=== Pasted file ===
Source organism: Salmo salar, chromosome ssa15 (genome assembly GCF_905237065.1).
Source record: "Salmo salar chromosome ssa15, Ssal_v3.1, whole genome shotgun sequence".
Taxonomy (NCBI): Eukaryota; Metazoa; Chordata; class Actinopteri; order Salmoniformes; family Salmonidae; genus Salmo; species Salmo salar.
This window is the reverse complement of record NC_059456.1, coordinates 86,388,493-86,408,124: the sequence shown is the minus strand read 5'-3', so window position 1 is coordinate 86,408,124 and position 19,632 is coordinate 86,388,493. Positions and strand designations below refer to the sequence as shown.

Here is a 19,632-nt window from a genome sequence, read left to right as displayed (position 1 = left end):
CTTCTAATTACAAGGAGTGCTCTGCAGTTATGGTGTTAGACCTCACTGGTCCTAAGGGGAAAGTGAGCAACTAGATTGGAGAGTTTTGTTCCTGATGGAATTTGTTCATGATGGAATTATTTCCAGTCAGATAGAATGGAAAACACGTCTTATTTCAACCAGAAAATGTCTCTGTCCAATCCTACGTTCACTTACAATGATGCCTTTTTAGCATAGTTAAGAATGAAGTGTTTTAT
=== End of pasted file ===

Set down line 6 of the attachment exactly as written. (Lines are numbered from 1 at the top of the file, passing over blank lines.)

CTTCTAATTACAAGGAGTGCTCTGCAGTTATGGTGTTAGACCTCACTGGTCCTAAGGGGAAAGTGAGCAACTAGATTGGAGAGTTTTGTTCCTGATGGAATTTGTTCATGATGGAATTATTTCCAGTCAGATAGAATGGAAAACACGTCTTATTTCAACCAGAAAATGTCTCTGTCCAATCCTACGTTCACTTACAATGATGCCTTTTTAGCATAGTTAAGAATGAAGTGTTTTAT